Tuesday 20 December 2022

Borissiakia huangheensis: A Schizotheriine Chalicothere from the Early Miocene Xianshuihe Formation of Gansu Province, China.

The Chalicotheres are an unusual group of extinct Perissodactyls known from Oligocene and Early Miocene deposits in Europe, Asia, North America, and Africa. Unlike other Perissodactyls they lacked hooves, instead having claws on their limbs similar to those of carnivorous Mammals, although these were combined with a dentition typical of herbivorous Perissodactyls. The Chalicotheres can be divided into two groups, the Chalicotheriinae and Schizotheriinae, based upon their dental and postcranial characters.

In a paper published in the Journal of Mammalian Evolution on 1 September 2022, Zhaoyu Li of the State Key Laboratory of Continental Dynamics at Northwest University, and the Department of Palaeobiology at the Swedish Museum of Natural HistoryThomas Mörs, also of the Swedish Museum of Natural History, and of the Bolin Centre for Climate Research at Stockholm University, and Yunxiang Zhang, Kun Xie, and Yongxiang Li, also of the State Key Laboratory of Continental Dynamics at Northwest University, describe the mandible of a Schizotheriine Chalicothere from the Early Miocene Xianshuihe Formation of the Lanzhou Basin in Gansu Province, China.

The specimen described, NWU V 1542 is a left mandible belonging to an adult individual, preserving diastema, the roots of  premolar 2 to molar 1 and the crowns of molars 3 and three; the symphysis and rostrum are broken. 

Left mandible of NWU V 1542 from Huangyangtou village, Lanzhou Basin: (a) labial view; (b) lingual view; (c) occlusal view. Scale bar equals 5 cm. Li et al. (2022).

NWU V 1542 closely resembles the mandible of Borissiakia betpakdalensis, a Schizotheriine Chalicothere known from sandstone outcrops on the Golodnaya Steppe of Southern Kazakhstan, which have been dated to the Late Oligocene or Early Miocene. However, the new specimen is significantly smaller. This is not necessarily a problem in a Schizotheriine Chalicothere, a group known to have shown significant sexual dimorphism. However, two size morphs, thought to represent different sexes, are known for Borissiakia betpakdalensis, with a specimens, including some interpreted as subadults,  being significantly larger than NWU V 1542.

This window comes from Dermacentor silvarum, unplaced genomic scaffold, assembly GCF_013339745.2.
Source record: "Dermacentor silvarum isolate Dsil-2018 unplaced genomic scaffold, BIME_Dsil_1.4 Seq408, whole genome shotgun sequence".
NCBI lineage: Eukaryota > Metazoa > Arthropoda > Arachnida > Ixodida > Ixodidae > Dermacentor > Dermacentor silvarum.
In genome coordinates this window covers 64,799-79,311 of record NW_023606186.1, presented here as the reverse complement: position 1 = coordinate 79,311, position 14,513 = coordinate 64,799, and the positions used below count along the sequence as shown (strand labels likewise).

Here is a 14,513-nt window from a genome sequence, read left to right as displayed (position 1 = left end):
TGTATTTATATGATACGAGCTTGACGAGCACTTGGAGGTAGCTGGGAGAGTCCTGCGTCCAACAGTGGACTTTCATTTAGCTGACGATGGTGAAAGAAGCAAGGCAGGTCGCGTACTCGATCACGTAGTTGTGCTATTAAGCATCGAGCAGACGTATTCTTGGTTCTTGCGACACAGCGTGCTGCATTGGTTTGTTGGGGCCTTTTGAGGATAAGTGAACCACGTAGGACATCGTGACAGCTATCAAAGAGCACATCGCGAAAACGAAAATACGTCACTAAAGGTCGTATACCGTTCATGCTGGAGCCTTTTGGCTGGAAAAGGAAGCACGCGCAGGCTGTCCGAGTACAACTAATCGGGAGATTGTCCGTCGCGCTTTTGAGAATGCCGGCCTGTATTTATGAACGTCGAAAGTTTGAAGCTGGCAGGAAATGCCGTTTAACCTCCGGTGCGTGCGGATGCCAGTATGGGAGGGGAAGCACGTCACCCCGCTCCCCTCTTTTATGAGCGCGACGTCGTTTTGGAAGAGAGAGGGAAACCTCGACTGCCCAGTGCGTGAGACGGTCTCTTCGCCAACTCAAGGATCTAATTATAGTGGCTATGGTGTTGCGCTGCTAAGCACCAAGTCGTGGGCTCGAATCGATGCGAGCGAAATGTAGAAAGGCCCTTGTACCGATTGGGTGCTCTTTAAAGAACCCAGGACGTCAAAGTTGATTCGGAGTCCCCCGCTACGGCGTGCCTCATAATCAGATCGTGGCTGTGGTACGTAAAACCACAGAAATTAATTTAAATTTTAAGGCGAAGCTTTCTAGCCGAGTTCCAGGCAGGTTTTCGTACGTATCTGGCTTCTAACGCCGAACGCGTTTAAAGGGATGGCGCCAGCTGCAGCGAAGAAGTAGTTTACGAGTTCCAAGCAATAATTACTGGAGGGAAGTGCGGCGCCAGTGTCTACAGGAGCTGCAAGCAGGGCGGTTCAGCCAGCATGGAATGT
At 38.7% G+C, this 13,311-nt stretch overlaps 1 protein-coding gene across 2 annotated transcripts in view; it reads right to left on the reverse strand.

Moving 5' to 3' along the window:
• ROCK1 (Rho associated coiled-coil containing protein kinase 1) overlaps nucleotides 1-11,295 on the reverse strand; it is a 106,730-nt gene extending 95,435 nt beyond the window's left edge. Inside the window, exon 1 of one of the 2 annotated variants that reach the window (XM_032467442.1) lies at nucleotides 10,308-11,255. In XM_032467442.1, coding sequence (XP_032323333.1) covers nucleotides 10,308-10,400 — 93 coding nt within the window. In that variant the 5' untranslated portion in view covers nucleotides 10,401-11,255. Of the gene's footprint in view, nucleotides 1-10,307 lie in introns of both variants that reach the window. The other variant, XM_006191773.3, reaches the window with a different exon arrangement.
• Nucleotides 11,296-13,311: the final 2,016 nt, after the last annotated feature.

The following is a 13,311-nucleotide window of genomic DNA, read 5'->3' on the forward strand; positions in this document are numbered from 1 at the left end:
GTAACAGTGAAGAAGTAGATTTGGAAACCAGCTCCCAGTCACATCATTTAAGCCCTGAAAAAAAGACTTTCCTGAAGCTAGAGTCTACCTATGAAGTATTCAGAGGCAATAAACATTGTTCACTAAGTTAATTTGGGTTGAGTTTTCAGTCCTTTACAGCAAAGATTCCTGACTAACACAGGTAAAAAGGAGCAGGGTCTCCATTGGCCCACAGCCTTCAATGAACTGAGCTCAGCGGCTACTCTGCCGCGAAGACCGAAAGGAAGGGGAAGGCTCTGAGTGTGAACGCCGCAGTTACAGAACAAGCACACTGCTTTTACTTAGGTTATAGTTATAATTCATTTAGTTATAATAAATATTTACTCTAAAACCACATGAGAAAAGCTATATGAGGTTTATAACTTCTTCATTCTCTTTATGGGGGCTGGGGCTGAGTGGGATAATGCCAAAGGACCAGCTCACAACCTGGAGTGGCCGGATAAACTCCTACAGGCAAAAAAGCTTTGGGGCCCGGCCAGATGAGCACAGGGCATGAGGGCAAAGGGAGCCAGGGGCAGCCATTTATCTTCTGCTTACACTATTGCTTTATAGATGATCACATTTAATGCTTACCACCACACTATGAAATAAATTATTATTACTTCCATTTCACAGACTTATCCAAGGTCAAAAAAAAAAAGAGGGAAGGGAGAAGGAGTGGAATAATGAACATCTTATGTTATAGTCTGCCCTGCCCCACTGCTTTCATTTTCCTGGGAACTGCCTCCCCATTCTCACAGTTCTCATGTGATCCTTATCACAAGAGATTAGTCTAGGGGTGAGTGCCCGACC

NWU V 1542 also resembles another Schizotheriine Chalicothere, IVPP V 9959, known from the Xianshuihe Formation. This specimen, described as Phyllotillon huangheensis, was first described from an outcrop close to the one which produced NWU V 1542 in 1968, with the differences between then within the bounds of predicted intraspecific variation.

Since IVPP V 9959 also resembles closely, Li et al. conclude that the name Phyllotillon huangheensis is in fact invalid, and that IVPP V 9959 actually represents a new species of Borissiakia, which they identify as Borissiakia huangheensis. NWU V 1542 is also referred to this new combination.

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